This study examined whether sleep disturbance predicted or moderated responses to psychotherapy in participants who participated in STEP-BD, a national, multisite study that examined the effectiveness of different treatment combinations for bipolar disorder. Participants received either a brief psychosocial intervention called collaborative care (CC; n = 130) or intensive psychotherapy (IP; n = 163), with study-based pharmacotherapy. Participants (N = 243) were defined as current (past week) short sleepers (<6 hours/night), normal sleepers (6.5–8.5 hours/night), and long sleepers (≥9 hours/night), according to reported average nightly sleep duration the week before randomization. Sleep disturbances did not predict the likelihood of recovery nor time until recovery from a depressive episode. There was no difference in recovery rates between IP versus CC for normal sleepers, and medium effect sizes were observed for differences in short and long sleepers. In this study, sleep did not play a major role in predicting or moderating response to psychotherapy in bipolar disorder.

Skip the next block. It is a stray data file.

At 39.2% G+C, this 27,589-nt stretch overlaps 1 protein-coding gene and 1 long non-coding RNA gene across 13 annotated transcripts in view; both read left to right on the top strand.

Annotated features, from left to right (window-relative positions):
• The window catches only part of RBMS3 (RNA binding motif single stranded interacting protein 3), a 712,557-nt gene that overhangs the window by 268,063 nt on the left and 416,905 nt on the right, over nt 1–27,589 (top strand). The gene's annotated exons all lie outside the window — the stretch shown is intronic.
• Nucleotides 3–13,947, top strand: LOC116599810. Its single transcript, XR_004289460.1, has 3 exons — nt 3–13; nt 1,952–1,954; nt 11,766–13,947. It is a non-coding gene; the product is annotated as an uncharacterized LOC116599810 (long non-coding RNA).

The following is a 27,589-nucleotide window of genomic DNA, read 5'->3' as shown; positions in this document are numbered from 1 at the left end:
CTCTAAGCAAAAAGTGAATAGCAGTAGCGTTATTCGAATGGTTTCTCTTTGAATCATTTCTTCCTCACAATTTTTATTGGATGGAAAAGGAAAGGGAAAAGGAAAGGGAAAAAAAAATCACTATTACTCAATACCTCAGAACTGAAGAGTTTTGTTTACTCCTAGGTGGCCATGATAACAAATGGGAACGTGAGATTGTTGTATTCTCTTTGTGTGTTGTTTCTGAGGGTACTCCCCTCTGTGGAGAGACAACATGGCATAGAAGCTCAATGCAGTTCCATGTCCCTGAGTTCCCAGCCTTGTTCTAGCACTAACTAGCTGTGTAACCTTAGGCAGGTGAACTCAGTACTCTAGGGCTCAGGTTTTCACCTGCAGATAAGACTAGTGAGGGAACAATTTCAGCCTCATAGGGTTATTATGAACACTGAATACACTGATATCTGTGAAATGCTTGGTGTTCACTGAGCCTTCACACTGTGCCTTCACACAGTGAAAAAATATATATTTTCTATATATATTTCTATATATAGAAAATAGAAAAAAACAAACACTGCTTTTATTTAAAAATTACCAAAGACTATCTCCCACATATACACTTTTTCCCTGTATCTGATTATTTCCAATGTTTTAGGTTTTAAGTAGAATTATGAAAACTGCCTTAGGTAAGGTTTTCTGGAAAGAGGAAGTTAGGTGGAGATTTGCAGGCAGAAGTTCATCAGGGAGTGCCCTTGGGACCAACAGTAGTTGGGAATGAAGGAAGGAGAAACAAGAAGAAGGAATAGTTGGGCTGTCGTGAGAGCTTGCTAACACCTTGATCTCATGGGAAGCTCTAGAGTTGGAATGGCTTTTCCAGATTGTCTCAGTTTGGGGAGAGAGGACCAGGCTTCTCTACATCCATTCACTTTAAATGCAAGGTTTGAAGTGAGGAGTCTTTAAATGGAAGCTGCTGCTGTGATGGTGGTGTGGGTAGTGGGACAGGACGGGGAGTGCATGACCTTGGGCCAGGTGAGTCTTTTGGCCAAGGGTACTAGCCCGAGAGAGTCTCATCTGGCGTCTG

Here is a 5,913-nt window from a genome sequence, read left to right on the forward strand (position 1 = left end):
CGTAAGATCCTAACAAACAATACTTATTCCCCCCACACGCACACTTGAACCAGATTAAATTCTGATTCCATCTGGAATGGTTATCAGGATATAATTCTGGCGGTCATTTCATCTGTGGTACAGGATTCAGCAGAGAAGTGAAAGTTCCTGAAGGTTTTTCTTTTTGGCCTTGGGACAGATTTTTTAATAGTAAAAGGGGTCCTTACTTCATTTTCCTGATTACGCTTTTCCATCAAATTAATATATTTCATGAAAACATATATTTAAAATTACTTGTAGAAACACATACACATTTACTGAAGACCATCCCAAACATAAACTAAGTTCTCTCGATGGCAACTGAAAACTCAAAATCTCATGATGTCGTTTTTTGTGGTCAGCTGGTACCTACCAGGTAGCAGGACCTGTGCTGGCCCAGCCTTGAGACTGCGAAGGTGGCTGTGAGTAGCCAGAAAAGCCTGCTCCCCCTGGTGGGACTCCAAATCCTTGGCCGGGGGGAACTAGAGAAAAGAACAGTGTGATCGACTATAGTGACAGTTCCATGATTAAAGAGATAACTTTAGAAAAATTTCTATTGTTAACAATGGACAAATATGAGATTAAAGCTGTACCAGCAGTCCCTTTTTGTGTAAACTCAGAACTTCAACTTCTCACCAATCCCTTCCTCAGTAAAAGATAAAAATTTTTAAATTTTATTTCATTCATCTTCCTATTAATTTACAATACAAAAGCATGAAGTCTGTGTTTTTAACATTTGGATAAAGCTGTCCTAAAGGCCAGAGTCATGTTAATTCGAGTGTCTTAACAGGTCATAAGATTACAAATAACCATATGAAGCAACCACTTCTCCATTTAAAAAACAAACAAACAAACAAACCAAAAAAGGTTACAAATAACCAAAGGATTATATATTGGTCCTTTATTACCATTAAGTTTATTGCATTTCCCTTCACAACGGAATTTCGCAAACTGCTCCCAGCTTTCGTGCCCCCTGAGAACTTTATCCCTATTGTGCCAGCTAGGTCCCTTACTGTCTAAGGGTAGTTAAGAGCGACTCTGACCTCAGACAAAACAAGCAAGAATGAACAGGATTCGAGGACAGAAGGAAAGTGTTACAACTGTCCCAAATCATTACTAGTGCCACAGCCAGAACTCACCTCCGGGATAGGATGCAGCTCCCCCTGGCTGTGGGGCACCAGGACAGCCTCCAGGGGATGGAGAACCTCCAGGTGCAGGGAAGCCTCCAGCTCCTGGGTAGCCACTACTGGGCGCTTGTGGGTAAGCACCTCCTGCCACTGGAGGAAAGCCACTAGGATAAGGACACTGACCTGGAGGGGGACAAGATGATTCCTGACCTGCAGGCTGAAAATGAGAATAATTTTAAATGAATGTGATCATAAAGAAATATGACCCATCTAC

*Massachusetts General Hospital and †Harvard Medical School, Boston, MA; ‡Department of Psychology and Neuroscience, The University of North Carolina at Chapel Hill, Chapel Hill, NC; §Department of Psychology, University of Illinois at Chicago, Chicago, IL; ∥National Institute for Translational Medicine, Hospital de Clínicas de Porto Alegre, Universidade Federal do Rio Grande do Sul, Porto Alegre, Brazil; ¶Department of Psychiatry, University of Pittsburgh, Pittsburgh, PA; #UCLA School of Medicine, Los Angeles, CA; **Department of Psychological & Brain Sciences, Boston University, Boston, MA; ††Department of Psychiatry, Deakin University, Victoria; and ‡‡Department of Psychiatry, University of Melbourne, Melbourne, Australia.
Send reprint requests to Thilo Deckersbach, PhD, Department of Psychiatry, Massachusetts General Hospital, 50 Staniford St, Suite 580, Boston, MA 02114. E-mail: email@example.com.
STEP-BD was funded in part by contract N01MH80001 from the National Institute of Mental Health (Gary Sachs). Support for the development of the psychosocial treatments was provided by grants MH29618 (E.F.), MH43931 (D.J.M.), and MH55101 (D.J.M.) from the National Institute of Mental Health and by the National Alliance for Research on Schizophrenia and Depression (D.J.M.).